Is there light at the end of the tunnel?

I’m going to be honest with you, there is a long road ahead that is going to take you massively out of your comfort zone. However, there are some things to consider before you begin writing your resignation letter to start a new life as a nomad.

First of all, we’re all in the same boat. In my experience when industries start moving abruptly in a certain direction solutions emerge, and who knows, you could even be one of the pioneers to provide those solutions. Periods of great change present great opportunity and the marketing departments or agencies that adapt the best will benefit the most.

Also, in my experience brands are pragmatic and have no desire to shoot themselves in the foot, and as a result will likely work closely with you to find workable solutions to build out attribution models that all parties can agree on. I don’t believe there is ever going to be a solution here that solves this problem 100% so the answer likely lies in data modelling and agreed attribution methodologies.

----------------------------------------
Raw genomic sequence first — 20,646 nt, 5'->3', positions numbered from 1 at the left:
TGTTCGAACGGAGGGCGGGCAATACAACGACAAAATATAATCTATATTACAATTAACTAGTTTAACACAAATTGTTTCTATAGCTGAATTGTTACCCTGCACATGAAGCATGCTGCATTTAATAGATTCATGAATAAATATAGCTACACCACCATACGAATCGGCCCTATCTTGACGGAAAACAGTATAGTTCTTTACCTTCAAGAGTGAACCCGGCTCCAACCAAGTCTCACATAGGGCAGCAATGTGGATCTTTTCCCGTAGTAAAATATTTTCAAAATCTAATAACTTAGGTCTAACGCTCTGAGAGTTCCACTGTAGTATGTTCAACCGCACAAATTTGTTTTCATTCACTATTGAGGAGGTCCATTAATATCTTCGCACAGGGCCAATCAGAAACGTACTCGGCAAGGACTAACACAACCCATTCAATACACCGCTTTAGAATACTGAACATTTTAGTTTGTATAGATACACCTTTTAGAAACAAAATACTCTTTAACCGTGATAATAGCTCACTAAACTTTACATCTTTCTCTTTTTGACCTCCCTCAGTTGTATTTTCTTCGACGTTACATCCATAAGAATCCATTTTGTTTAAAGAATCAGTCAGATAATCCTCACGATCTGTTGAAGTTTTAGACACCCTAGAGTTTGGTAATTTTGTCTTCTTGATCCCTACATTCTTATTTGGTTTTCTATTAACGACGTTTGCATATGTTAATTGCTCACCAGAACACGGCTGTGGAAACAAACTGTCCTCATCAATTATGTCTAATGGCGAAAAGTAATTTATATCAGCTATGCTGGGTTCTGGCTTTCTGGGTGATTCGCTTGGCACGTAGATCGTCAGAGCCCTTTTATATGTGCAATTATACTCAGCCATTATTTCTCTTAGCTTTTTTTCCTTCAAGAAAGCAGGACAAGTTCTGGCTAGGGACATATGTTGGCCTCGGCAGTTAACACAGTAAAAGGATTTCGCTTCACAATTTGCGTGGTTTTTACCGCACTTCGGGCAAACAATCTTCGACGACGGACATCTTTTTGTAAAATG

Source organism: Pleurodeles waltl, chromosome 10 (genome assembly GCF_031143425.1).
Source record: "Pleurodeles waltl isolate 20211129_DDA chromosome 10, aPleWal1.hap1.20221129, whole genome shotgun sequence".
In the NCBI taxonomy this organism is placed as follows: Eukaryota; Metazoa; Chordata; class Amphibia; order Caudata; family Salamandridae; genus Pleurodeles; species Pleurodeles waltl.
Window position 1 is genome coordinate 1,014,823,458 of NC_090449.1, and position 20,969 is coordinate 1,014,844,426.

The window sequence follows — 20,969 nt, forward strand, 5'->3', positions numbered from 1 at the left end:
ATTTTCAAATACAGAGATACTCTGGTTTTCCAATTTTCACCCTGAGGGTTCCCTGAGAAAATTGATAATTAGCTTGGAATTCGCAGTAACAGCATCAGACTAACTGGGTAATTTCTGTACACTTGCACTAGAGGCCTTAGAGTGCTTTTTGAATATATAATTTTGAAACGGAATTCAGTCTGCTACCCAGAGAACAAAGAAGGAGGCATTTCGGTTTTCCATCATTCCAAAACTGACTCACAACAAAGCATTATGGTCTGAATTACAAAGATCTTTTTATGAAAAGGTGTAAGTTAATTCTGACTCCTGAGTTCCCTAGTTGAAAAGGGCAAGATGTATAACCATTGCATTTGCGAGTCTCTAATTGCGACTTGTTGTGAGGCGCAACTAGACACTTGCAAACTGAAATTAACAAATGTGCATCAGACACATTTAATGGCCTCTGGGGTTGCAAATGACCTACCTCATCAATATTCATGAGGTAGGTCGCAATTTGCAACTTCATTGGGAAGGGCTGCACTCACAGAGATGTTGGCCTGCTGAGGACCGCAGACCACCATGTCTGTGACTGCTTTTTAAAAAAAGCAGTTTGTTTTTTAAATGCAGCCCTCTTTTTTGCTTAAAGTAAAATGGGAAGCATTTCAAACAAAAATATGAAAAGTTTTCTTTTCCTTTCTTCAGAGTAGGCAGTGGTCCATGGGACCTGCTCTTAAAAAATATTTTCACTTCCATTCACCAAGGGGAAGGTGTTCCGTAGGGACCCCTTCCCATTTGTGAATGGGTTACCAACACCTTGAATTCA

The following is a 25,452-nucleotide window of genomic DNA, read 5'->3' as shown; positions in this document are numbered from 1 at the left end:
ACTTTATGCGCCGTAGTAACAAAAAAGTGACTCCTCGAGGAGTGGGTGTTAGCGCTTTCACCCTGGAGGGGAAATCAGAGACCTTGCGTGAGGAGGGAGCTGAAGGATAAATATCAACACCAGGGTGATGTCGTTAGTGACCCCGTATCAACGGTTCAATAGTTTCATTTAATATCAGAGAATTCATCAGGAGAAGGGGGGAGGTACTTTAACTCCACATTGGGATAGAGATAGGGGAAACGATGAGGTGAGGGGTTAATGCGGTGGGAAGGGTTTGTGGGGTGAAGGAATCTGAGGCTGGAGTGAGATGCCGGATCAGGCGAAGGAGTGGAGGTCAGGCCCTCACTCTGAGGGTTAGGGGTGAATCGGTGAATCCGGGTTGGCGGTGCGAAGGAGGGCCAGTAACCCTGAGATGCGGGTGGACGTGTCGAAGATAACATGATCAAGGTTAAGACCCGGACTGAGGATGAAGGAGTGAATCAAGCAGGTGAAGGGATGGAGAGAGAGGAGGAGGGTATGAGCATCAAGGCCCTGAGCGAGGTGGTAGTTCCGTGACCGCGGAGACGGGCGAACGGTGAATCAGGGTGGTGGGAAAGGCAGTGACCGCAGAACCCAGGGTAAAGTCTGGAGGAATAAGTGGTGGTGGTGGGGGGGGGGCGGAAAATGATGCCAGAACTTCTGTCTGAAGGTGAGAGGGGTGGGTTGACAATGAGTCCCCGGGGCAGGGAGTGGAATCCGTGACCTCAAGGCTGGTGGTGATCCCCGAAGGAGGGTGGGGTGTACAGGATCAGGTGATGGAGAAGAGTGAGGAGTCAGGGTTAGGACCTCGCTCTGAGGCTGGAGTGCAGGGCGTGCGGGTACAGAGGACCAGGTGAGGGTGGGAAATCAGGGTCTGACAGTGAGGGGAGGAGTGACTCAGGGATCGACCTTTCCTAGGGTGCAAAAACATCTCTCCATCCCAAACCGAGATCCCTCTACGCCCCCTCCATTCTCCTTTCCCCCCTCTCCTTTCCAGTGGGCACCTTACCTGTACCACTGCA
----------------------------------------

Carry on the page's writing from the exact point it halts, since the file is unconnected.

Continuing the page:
Something else to consider is the fact that some platforms are already working on solutions for this. At Dialect we’ve been using the Amazon Attribution service to report back conversion data on users interacting with our ads and our content and then purchasing products on Amazon. At the time of writing this it is only available in the US and the UK but is certainly a step in the right direction and provides us with an additional reference point to take back to our clients.

The thing not to do here is to bury your head in the sand and hope that this all goes away. Start researching what measures you can take within your industry and formulate a plan. If you’re able to get to a point where you can prove sales attribution for your marketing activity start winning additional budget.